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Articles from DIAMONDS BY CUT - BRILLIANT (ROUND) (286 Articles), GEMSTONES - LOOSE (254 Articles), (PAID ONLY) DIAMONDS LOOSE - FANCY COLOR (133 Articles)

?Coloured gems offer retailers a greater margin for a number of reasons.
?Coloured gems offer retailers a greater margin for a number of reasons.

Coloured gemstones for better profits

The diamond market, as any retailer will tell you, is tough. There’s competition from not only fellow “bricks and mortar” businesses but also virtual stores on the internet. Some jewellery retailers are finding that one way to boost their overall profitability is to look at increasing their coloured gemstone sales. Coloured gems offer retailers a greater margin for a number of reasons.

1) Certificates and discounting
Think about diamonds and one of the first things that springs to mind is certification. How many one carat diamonds, or larger, have you sold without a certificate? Now think of how many times you’ve dealt with a client, showed them a diamond and certificate and had them say,“I’ve seen stones with similar qualities on the certificate but they were much cheaper than yours?”

This problem in the diamond trade is probably worthy of a whole other article but suffice to say that most consumers do not understand the pricing of diamonds and therefore do false comparisons aided, incorrectly, by the information contained in grading certificates.

Retailers have to compete on price and discount to attain a diamond sale. On the other hand in the coloured gem trade the vast majority of certification is issued for the purposes of stating authenticity (natural or otherwise) and the presence of any treatments.

There are no internationally-recognised grading systems for colour and clarity and generally speaking, certificates for coloured stones are not used like diamond certificates for shopping around on price.

2) Rarity offers increased margins
Go shopping for a round, half carat, G colour, SI1 and you’re likely to have many, many choices. The same goes for your customer who can price a diamond like this from shop to shop or website to website.

But the same doesn’t apply to coloured stones. Sure, if you have a parcel you can find pairs or sets of stones. However, for the average consumer, going shop to shop, looking to purchase an individual stone, it would be fair to say that it would be unlikely that any two stones are identical; each stone is individual in hue, tone and saturation of colour, brilliance and cut.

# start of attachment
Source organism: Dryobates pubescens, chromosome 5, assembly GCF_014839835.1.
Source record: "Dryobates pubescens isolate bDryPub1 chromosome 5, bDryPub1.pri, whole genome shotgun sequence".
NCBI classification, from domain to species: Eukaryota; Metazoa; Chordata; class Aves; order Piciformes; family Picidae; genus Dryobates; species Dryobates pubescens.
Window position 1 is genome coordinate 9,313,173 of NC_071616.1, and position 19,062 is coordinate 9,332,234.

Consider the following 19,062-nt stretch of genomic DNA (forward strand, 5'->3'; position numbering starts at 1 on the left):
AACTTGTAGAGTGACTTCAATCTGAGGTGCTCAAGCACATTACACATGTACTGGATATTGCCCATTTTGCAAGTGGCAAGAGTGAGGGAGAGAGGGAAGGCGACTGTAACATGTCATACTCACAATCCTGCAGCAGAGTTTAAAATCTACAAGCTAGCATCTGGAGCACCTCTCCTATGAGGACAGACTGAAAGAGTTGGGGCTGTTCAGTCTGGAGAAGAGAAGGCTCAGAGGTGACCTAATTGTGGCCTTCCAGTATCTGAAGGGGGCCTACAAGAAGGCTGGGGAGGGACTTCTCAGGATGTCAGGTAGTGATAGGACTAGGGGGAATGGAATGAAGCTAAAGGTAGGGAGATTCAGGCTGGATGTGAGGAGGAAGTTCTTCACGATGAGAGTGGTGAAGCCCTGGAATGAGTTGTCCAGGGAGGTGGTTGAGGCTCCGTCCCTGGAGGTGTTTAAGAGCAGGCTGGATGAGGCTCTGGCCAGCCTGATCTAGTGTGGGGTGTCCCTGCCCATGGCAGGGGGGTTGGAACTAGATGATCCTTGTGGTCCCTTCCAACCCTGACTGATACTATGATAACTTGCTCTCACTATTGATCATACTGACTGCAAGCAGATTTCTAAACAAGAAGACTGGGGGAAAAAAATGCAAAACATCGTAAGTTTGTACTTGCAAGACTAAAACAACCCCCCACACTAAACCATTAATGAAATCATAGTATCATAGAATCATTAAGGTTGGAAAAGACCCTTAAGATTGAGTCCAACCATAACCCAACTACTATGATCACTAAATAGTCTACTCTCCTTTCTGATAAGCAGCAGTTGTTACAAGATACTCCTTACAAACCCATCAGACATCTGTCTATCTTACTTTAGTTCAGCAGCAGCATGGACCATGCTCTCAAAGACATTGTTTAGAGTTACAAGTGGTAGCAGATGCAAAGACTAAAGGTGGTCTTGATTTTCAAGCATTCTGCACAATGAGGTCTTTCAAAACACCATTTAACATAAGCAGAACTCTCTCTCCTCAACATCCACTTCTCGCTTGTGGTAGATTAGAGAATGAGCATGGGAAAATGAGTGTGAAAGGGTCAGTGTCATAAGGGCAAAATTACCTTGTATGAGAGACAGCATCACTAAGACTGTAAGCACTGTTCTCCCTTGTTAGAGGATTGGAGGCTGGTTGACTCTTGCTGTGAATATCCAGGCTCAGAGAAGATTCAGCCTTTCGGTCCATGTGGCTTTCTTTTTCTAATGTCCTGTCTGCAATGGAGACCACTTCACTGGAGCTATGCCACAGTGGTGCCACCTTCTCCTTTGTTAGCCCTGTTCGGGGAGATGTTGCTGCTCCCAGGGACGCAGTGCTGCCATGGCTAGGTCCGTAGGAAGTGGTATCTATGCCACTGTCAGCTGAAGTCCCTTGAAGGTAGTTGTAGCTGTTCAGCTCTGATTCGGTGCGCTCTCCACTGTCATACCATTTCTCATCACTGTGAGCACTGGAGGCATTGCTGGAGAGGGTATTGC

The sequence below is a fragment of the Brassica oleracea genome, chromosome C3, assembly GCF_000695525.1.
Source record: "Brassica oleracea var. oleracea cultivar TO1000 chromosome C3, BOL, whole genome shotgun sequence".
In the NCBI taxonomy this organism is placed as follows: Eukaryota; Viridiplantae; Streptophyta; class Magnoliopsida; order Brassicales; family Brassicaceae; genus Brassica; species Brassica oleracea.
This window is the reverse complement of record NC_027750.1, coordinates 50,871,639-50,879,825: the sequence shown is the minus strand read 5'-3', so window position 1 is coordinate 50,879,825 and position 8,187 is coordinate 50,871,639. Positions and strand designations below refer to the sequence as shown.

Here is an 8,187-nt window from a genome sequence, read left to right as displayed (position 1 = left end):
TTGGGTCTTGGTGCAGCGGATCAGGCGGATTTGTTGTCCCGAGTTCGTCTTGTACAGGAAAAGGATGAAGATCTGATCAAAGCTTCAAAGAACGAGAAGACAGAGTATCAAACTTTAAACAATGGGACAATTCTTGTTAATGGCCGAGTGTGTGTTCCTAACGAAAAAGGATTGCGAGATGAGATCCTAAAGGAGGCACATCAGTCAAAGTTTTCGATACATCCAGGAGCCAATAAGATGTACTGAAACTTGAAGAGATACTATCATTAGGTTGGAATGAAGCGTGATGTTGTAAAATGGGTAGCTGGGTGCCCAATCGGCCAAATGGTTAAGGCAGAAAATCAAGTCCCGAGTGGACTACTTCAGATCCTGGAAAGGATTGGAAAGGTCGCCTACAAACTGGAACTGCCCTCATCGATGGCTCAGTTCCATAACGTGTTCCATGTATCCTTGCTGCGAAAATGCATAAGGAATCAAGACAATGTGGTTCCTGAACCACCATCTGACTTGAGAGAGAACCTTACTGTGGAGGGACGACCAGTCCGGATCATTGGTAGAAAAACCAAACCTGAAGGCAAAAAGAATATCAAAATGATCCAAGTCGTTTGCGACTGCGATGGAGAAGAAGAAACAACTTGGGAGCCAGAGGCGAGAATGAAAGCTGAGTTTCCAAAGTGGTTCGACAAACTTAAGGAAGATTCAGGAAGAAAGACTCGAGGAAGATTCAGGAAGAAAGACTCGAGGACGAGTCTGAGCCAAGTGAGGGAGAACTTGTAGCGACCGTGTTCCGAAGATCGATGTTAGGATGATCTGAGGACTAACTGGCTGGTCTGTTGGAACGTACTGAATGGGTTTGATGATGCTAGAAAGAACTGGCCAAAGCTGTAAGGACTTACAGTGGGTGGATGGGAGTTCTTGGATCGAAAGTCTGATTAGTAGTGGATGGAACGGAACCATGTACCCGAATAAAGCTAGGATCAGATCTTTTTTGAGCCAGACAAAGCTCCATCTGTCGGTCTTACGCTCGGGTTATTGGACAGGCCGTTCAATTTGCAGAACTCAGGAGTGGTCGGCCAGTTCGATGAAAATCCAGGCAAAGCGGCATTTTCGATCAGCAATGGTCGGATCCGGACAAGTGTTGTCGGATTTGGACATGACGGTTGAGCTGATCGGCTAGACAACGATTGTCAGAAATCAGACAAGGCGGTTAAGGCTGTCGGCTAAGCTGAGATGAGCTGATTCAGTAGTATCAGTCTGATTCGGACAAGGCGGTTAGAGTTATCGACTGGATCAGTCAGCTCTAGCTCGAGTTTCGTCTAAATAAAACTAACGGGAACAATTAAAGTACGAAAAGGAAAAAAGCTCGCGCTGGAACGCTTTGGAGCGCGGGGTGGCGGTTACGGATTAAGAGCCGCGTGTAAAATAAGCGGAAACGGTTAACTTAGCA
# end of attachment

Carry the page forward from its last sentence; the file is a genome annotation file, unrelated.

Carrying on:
For example, let’s look at a selling a 7x5 oval ruby. Rubies come from a number of localities and may vary in hue according to their origin.
For example: Burmaese rubies often have a pinkish overtone whereas some African stones almost resemble garnet; Thai, Madagascan, Mozambique and Vietnamese rubies all may vary to a degree in colour.

The rubies you source may not only vary from another retailer in terms of hue, but also the quality of the cut, the inclusions and the overall look of the stone. Sourcing particular shapes or sizes in some gems is difficult. All of these variables lead to the conclusion that the coloured gem you present is unlikely to match all the variables of another stone.

Clients therefore will choose a stone based on personal preference.

Diamonds, regardless of where they were mined, are going to look pretty much the same to most laypeople. Diamonds, no matter the colour, size or shape, are easier to source than most coloured stones.

Because there is no worldwide recognised certificate for coloured gemstone quality (as mentioned earlier) consumers may not, or should not, have the same confidence when buying a coloured gemstone online, so that benefit’s traditional retailers.

There are many reasons why coloured gems should become a valued part of your business. Bricks and mortar stores need to find additional ways to make coloured gems a more attractive choice for consumers. The first step for all of us is greater education to enable you to increase sales.

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